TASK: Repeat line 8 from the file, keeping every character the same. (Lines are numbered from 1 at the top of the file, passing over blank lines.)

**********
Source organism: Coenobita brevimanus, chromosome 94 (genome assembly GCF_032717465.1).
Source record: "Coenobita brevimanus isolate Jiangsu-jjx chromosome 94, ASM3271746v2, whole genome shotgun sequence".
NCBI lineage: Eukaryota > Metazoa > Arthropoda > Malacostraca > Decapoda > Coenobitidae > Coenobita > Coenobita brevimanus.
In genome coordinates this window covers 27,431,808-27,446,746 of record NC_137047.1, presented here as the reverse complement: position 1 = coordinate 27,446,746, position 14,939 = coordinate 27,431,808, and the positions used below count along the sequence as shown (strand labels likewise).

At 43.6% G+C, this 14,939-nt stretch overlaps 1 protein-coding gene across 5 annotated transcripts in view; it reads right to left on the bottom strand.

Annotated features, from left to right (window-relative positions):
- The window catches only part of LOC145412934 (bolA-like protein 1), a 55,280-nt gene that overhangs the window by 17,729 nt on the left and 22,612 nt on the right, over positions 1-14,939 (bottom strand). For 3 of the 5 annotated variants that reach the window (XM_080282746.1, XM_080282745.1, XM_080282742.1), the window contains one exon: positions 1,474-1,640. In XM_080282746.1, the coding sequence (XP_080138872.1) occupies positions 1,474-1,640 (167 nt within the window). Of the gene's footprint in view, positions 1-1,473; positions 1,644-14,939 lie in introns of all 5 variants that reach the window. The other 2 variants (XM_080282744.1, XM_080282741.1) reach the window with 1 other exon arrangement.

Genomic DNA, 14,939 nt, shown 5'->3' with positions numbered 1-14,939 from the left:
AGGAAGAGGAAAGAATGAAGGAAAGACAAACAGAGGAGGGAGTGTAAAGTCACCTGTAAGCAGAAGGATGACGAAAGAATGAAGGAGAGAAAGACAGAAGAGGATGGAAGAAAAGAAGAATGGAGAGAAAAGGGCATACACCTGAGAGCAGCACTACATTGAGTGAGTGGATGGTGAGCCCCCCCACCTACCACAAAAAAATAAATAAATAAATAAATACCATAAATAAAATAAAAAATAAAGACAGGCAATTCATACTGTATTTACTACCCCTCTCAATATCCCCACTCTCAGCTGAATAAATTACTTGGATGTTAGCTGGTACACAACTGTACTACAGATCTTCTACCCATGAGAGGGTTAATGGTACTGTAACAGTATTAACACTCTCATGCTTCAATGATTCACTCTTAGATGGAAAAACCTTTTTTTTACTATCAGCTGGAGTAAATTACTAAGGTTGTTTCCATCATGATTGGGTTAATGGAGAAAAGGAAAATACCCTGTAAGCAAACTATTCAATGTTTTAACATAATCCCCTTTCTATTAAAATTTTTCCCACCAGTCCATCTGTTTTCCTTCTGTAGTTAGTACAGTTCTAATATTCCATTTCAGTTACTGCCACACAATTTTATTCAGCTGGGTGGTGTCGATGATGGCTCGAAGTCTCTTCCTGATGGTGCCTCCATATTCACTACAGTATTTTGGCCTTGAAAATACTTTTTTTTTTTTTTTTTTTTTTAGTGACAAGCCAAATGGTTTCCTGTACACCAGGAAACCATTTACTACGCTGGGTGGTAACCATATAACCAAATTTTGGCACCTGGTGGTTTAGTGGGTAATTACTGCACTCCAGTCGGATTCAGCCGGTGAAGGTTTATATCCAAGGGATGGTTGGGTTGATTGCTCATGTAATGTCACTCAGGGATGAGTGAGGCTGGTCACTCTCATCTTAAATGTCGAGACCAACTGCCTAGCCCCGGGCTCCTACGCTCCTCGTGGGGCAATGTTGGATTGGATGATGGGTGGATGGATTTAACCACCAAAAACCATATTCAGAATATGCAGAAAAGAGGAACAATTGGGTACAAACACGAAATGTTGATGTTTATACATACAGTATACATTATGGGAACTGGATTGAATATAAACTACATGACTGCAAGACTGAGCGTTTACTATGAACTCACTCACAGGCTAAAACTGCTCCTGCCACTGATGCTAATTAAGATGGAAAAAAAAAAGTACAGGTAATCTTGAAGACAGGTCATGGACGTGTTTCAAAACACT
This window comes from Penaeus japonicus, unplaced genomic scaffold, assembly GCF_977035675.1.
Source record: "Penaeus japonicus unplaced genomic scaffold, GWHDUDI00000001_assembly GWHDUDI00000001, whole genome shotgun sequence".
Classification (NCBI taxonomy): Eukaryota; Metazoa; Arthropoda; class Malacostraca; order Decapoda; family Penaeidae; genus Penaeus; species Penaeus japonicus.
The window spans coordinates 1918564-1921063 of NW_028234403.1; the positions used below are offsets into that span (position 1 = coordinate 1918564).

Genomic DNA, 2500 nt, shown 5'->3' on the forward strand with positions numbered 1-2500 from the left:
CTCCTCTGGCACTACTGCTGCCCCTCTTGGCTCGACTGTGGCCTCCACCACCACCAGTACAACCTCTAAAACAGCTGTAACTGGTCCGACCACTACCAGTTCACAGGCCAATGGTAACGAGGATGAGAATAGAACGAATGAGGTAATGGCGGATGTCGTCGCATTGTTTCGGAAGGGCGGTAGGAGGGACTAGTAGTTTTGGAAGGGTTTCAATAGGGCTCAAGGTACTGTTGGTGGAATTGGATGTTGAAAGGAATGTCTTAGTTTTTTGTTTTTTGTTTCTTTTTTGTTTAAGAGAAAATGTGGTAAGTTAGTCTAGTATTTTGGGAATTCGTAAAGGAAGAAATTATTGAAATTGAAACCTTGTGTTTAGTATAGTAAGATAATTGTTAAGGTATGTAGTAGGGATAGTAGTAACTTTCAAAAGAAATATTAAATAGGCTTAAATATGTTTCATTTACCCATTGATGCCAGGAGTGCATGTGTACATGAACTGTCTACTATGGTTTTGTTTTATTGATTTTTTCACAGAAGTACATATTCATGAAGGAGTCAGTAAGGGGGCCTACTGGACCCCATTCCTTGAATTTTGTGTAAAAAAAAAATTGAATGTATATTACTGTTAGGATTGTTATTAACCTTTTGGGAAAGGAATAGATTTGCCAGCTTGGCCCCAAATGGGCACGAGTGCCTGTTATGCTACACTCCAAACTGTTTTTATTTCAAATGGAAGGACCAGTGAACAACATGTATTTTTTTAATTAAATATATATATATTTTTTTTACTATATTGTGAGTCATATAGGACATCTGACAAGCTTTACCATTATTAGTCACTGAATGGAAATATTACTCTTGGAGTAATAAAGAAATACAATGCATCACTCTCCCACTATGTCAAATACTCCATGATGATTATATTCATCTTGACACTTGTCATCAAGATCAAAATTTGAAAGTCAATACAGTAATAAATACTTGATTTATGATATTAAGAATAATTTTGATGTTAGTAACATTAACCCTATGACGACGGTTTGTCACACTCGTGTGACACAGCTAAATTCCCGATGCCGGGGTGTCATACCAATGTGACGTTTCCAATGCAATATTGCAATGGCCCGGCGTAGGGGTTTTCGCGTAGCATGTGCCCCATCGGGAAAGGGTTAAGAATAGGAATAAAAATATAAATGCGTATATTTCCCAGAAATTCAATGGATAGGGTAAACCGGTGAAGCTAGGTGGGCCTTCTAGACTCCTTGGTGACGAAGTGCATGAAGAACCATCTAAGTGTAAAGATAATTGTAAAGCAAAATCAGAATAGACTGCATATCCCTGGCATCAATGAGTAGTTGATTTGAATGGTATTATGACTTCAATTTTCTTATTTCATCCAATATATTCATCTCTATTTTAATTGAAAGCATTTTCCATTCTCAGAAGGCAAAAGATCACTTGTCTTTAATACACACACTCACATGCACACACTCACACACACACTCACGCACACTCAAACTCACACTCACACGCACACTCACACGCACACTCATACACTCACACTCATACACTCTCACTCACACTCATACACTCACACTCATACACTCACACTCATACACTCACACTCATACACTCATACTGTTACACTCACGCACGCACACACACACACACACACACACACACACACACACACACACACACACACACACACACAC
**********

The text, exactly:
Genomic DNA, 14,939 nt, shown 5'->3' with positions numbered 1-14,939 from the left: